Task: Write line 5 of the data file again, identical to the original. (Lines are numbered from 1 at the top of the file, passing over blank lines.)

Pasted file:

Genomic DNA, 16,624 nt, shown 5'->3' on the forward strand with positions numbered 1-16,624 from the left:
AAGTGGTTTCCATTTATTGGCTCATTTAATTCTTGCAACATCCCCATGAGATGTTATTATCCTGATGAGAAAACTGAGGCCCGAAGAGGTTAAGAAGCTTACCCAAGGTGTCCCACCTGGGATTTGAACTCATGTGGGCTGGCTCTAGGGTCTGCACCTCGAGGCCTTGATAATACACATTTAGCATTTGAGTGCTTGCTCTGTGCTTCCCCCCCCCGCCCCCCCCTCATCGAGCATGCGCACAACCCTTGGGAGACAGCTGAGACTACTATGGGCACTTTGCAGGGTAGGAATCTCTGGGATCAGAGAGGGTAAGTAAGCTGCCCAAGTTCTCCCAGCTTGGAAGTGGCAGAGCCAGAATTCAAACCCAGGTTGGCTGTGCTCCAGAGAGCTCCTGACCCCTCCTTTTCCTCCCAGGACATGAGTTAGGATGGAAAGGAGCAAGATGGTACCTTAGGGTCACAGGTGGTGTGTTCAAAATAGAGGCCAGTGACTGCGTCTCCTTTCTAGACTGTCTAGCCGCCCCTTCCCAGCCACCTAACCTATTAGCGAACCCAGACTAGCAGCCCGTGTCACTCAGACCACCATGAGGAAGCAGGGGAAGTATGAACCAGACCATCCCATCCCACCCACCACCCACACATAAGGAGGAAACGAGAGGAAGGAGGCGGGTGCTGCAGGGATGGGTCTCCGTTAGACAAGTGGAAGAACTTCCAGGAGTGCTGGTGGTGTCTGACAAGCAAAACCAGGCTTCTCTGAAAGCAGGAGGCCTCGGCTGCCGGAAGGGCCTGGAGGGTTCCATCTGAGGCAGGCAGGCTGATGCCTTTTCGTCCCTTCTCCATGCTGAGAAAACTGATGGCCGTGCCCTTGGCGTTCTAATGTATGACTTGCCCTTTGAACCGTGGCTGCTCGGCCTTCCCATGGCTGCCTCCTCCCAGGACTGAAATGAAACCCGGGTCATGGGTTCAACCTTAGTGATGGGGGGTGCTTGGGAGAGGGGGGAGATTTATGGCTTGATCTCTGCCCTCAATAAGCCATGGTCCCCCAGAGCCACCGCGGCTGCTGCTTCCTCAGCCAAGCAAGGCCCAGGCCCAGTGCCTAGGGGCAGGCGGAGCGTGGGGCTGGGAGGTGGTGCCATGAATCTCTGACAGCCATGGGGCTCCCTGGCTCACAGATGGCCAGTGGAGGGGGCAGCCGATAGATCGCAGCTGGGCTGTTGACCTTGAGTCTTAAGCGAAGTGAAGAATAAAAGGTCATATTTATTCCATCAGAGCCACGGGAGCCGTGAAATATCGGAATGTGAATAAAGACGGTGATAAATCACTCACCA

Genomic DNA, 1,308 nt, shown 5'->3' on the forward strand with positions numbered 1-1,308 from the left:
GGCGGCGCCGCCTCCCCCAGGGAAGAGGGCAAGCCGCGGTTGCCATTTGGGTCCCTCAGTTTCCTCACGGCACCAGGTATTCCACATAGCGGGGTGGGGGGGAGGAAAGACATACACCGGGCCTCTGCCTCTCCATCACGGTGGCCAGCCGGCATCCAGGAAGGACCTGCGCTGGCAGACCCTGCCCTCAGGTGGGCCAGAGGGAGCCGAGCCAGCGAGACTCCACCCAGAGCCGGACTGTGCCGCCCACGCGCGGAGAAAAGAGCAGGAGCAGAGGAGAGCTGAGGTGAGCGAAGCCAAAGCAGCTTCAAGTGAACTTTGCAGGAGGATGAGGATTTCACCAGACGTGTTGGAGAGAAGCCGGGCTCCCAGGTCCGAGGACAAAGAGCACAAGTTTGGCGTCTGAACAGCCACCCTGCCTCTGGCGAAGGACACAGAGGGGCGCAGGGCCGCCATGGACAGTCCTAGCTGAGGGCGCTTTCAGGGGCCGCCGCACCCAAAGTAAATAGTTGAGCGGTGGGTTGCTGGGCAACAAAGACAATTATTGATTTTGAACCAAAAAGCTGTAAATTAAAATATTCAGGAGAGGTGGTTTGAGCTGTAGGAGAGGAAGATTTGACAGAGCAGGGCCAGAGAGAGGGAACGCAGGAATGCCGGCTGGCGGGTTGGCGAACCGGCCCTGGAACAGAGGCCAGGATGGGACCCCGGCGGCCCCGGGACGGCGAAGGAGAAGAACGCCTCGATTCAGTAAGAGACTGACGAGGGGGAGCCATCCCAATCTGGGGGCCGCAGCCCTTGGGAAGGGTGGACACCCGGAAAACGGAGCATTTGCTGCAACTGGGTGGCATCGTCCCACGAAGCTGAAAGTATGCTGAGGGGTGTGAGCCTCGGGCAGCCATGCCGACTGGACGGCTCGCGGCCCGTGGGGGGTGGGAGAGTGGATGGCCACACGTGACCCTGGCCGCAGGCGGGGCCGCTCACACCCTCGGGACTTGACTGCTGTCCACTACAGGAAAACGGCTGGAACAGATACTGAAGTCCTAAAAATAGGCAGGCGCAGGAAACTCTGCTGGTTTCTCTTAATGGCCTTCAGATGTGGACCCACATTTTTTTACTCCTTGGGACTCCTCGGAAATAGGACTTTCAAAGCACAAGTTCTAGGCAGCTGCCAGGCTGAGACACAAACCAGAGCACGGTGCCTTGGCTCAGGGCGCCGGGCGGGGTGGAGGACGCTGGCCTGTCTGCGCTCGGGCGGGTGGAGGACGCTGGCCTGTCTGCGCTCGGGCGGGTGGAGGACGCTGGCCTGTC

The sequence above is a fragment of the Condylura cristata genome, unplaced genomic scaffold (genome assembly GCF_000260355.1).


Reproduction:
The sequence above is a fragment of the Condylura cristata genome, unplaced genomic scaffold (genome assembly GCF_000260355.1).